Example #5 was formed from a 1 mil thick aluminum foil lamina that was coated with a 1 mil thick polyester coating that thereby formed the liner. Six plies of identical structure were bonded to the liner. Each ply comprised two 26 pound Kraft paper laminae sandwiched about an intermediate 0.35 mil thick aluminum foil lamina.

The bottom of the drum was comprised of 1 mil thick aluminum foil coated with a 1 mil thick polyester coating that was bonded to three adjacently positioned plies. Each ply was comprised of two 26 pound Kraft paper laminae sandwiched about an intermediate 0.35 mil thick aluminum foil lamina. Bonded to the outermost of the plies was a 68 mils thick Kraft board that was coated with 42-7 intumescent paint produced by PPG Industries, Inc. The aluminum foil lamina was bonded to the polyester coating and the adjacent ply by a thermoplastic polyethylene adhesive. The adjacent plies were bonded together by the same water soluble silicate adhesive as was employed in the sidewalls.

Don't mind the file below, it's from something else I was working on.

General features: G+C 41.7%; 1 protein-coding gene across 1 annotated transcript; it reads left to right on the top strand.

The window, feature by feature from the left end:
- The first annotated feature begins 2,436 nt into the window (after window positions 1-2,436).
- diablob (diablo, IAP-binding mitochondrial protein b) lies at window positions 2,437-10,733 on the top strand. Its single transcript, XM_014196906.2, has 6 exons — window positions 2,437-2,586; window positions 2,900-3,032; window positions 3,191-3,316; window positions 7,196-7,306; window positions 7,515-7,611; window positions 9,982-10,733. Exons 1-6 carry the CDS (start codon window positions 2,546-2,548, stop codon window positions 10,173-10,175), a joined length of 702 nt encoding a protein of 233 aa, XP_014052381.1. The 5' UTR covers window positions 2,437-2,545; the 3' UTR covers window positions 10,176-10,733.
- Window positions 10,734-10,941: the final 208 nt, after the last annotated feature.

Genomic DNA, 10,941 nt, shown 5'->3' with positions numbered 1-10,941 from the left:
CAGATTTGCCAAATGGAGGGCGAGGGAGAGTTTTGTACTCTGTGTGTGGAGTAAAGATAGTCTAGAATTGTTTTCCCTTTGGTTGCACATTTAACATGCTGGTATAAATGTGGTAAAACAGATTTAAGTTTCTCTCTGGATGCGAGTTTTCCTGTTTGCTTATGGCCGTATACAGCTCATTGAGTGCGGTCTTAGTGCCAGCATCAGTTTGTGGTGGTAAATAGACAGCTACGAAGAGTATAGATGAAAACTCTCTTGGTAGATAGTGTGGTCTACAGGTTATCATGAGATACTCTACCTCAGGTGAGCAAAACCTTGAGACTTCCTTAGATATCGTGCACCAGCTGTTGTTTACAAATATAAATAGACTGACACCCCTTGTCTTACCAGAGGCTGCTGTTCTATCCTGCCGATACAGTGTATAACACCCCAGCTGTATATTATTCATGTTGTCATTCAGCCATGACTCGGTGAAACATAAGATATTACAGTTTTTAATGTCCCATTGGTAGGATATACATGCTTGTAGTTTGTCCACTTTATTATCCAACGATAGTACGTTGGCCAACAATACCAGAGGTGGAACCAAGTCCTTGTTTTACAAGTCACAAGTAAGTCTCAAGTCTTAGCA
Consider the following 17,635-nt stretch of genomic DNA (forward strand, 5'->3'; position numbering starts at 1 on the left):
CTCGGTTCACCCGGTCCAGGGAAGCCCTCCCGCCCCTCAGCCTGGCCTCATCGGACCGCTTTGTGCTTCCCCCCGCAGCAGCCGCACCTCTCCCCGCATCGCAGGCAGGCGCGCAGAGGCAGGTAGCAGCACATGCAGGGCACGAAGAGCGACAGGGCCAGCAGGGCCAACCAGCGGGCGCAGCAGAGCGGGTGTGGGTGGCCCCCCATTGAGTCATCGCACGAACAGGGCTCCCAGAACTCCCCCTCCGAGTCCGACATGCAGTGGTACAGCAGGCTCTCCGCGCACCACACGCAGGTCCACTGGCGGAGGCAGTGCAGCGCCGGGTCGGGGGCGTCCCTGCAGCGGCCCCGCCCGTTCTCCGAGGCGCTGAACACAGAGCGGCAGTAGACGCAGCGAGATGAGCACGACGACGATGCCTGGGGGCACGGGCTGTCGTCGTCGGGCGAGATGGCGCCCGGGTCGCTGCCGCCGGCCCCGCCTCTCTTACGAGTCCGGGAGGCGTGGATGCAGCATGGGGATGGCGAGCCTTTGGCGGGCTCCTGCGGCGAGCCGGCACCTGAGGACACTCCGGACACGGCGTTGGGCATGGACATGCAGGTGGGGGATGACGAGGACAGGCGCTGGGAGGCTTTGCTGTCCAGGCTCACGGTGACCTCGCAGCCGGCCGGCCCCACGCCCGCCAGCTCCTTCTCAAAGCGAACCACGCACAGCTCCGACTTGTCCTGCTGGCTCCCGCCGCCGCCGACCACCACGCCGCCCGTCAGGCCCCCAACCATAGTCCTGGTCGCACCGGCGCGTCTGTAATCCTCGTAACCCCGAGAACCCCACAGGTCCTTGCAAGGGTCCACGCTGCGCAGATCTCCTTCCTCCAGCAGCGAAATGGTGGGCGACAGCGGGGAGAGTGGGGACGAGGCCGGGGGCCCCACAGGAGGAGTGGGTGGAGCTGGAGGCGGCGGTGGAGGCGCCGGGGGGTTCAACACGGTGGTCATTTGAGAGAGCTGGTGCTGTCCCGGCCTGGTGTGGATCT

Eighteen pallet each containing sixteen drums were positioned within the test facility. The sixteen drums were positioned on each pallet in two 8 drum tiers; each tier being staggered in a 3-2-3 pattern. The pallets were stacked 3 high in three rows of two stacks. The stacks abutted one another and the rows were six inches apart. A total of 288 drums were in the three rows. A "witness" pile of ten drums, each containing 75 pounds of 65% granular calcium hypochlorite, were arranged in two 5 drum high stacks. The stacks were located eight feet across from the main test group.

The following results were observed for each sample: